Dana Tom said he stands behind everything Mitchell said. "And of course I had no idea of what she was going to say," he quipped. He said all board members "had a number of emotions" relating to the accusations, that he feels there was no violation of the law "in any way, shape or form," and, "All I can say I'm doing the best I can." He said he would favor posting online "all our emails and communications" after review for legitimate confidentiality.

Melissa Baten-Caswell said the allegations were "very troubling" to her because she takes laws seriously. "I fully support what my colleagues have said, not knowing what they were going to say." She said she supports putting the memos online, but is concerned about the burden on staff of putting up all emails.

Barbara Klausner continued the quip: "I had no idea what my colleagues would say today," she began. She appreciated the comments "about the substance and the emotional content of what we've been through in the last few weeks. It is difficult. I think it is the first time I've seen any of us get particularly emotional, but I am getting emotional.

"I usually don't get emotional through these things. But it is difficult when you have bent over backwards to try to comply with the Brown Act." She said she has felt the constraints of the act: "How many of you have been public officials and have had to address and solve very complicated public issues and have one or two hands or one or two feet tied behind your back as you have tried to do it?"

Noting that the board only meets twice a month and sometimes until 2 a.m., she said communication on complicated issues becomes hard. "We're not trying to hide anything, but there's only so much time to do the district's business."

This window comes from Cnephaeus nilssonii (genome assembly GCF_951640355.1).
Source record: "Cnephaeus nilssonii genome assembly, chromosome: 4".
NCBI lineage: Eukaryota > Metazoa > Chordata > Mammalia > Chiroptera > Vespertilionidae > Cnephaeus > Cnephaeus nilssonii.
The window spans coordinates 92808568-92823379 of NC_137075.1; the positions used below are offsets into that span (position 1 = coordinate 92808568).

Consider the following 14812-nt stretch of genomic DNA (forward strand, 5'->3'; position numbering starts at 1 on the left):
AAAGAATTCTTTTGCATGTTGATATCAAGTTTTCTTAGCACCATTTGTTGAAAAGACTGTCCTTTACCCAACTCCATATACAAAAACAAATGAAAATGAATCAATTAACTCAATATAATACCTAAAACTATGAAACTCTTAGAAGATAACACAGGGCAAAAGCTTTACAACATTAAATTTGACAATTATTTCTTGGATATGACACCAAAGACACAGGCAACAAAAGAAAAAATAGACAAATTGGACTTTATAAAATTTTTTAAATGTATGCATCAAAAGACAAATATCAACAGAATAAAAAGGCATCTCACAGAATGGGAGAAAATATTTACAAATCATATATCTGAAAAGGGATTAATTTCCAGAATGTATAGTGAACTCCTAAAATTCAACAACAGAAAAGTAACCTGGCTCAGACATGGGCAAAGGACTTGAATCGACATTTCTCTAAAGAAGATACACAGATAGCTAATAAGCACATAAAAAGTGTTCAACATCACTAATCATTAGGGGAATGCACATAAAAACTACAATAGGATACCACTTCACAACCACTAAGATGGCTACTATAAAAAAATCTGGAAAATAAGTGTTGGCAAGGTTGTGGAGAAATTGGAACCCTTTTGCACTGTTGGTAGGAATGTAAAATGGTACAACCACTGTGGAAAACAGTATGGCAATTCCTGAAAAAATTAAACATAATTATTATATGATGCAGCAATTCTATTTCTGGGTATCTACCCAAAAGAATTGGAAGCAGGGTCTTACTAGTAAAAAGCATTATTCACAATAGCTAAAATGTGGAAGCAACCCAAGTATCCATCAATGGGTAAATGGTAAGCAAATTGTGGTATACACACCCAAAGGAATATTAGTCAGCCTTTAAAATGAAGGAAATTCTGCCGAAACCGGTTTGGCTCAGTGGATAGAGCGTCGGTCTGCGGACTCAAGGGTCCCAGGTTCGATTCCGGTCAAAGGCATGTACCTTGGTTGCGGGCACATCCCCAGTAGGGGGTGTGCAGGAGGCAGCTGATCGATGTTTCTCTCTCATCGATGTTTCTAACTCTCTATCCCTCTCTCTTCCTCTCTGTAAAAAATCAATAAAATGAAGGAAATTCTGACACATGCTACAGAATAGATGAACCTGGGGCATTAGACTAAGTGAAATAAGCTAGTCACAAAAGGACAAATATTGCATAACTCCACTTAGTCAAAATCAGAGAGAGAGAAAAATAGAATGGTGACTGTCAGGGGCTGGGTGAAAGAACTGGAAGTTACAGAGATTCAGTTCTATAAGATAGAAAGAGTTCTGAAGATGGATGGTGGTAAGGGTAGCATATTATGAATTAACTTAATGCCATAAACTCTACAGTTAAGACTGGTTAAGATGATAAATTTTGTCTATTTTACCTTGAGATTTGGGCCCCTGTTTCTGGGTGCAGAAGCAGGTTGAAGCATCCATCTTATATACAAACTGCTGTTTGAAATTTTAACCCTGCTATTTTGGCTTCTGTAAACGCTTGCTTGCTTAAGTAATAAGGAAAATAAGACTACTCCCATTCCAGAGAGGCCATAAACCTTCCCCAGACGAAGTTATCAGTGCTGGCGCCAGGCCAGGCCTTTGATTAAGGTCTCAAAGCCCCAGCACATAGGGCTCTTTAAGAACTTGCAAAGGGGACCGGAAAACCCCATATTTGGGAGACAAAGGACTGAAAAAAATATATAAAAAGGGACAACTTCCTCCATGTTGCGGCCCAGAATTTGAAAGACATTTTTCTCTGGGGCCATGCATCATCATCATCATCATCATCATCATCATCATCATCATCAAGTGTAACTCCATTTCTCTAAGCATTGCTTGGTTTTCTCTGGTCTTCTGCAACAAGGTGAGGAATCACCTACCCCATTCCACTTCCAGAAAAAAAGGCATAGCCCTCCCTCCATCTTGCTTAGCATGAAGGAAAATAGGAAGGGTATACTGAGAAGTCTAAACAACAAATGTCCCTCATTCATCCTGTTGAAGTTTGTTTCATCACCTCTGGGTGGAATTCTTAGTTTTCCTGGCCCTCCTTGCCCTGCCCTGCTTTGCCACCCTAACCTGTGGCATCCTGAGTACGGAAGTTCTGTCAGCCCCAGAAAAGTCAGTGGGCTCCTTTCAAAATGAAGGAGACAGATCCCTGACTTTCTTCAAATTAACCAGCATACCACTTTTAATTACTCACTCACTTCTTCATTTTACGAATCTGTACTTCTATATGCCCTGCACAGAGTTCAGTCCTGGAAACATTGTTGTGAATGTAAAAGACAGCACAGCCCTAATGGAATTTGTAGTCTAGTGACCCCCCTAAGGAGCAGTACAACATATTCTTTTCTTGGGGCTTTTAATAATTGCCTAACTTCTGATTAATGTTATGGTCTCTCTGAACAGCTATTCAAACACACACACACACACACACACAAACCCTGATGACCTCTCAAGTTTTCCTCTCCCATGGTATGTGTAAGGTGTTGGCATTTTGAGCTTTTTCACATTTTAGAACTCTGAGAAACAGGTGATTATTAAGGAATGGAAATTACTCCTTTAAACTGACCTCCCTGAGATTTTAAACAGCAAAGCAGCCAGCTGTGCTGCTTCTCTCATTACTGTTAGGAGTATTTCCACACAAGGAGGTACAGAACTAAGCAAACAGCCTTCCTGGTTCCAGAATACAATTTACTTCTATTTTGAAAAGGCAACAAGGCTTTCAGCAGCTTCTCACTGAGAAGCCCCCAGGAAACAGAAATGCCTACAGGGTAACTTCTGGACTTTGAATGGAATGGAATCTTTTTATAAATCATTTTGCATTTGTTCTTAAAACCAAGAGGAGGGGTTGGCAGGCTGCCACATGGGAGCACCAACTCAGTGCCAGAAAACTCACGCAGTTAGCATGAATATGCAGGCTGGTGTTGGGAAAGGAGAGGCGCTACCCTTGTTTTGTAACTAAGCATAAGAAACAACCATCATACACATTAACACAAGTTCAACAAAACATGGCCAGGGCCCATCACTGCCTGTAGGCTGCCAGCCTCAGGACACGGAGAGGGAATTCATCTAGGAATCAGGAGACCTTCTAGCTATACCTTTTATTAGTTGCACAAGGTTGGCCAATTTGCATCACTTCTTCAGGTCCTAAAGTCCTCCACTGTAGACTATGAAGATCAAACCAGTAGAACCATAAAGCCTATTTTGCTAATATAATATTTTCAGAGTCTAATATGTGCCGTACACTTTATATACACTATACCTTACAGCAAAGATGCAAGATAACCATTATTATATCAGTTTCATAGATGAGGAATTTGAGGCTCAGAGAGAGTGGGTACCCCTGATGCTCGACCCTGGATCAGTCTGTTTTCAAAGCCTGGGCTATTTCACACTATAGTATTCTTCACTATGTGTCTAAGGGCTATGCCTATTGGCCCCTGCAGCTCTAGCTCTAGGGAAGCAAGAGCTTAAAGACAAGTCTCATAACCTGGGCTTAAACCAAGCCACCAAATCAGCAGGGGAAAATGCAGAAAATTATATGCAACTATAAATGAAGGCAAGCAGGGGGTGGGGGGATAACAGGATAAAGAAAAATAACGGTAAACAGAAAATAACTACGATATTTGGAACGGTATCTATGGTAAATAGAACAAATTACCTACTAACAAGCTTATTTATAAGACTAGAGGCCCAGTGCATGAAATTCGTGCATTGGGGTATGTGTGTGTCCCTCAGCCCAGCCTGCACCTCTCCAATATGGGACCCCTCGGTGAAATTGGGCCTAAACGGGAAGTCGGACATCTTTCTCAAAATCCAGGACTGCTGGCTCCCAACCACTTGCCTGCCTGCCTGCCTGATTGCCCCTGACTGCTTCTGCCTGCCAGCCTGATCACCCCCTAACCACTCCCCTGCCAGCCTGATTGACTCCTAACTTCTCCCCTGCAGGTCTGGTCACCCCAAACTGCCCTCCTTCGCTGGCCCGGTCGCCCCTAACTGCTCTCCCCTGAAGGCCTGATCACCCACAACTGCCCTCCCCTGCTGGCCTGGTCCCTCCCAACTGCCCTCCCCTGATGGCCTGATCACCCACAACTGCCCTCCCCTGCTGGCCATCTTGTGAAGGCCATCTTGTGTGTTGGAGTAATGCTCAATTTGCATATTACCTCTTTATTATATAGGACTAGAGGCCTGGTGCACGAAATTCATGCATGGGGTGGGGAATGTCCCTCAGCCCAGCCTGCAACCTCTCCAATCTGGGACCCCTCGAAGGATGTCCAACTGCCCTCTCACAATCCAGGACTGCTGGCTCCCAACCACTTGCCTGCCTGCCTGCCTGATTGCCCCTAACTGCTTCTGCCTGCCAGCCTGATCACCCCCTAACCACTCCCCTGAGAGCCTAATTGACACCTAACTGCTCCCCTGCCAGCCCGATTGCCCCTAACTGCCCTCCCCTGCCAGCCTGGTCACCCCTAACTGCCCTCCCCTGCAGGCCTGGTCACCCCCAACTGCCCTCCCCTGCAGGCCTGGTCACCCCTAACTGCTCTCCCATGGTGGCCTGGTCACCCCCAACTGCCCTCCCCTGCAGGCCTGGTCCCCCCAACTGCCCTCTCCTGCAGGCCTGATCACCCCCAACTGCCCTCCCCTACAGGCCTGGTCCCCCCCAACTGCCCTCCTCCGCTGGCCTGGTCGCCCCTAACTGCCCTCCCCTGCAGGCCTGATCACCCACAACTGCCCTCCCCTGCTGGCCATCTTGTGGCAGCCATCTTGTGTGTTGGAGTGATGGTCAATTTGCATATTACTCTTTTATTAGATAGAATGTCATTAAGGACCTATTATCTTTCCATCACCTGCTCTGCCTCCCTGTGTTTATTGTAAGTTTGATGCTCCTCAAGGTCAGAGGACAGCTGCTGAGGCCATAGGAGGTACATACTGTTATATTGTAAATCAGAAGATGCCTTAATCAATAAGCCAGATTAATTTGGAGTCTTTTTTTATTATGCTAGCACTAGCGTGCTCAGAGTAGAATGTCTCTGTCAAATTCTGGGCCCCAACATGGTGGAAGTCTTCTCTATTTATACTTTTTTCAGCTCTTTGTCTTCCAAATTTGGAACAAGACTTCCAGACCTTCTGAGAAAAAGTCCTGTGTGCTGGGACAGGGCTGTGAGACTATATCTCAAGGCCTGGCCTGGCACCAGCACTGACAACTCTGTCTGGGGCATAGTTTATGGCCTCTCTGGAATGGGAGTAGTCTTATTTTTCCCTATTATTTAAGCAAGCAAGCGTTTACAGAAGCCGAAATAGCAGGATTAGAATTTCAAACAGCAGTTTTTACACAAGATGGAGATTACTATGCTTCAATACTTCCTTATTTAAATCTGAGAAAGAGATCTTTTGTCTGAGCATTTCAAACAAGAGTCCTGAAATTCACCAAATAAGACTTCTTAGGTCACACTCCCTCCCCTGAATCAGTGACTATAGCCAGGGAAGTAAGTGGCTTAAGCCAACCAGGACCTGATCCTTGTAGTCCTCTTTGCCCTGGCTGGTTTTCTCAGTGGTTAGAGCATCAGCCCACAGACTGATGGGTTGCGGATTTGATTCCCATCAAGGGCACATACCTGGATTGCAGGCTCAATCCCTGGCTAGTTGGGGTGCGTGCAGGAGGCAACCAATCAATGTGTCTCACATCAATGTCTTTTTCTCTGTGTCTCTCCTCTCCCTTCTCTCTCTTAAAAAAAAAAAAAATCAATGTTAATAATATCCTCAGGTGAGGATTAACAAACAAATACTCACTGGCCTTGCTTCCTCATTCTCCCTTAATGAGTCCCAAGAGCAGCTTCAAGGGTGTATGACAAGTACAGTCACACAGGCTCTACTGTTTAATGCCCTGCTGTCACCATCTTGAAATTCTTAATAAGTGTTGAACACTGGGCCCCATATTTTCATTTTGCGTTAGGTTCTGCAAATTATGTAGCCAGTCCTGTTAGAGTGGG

She asked if posting all emails would that itself violate the Brown Act prohibition on serial meetings or discourse. Lozano said one thing on which he and Olson agree is that one-way communications from superintendent to board comply with the act but that return messages might be a violation. "It's a web," he said of the law's complexity. He advised the district not to post email replies from board members to the superintendent.

Klausner said she also is concerned that posting the memos online would make it appear the district is "taking a corrective action, and we have done nothing wrong."

The pivotal April 20 memo (now available online) is entitled "Confidential Weekly." Its first three paragraphs are entirely blacked out -- likely signifying a legitimately confidential subject.

Yet even though Skelly offered to post all his memos online, board members said he should hold off until the board can discuss (but not act on) a policy at its board planning and goal-setting retreat coming up Monday and Tuesday, June 25-26. Lozano said he knows of no other district that posts such communications.

Skelly said anyone could request the memos via the state's Public Records Act -- and is already posting those so far requested on the district's website, www.pausd.org. Yet unless one knows of their existence -- some were designated "confidential," which commonly means "don't tell anyone about these" -- how could anyone know to make a request?

There's also a twist in the April 20 memo, as district critic Michele Dauber noted: Skelly invited board members to contact him directly to discuss the "sensitive issue" of the type and quality of counseling available at Gunn High School, which has been subject of criticism.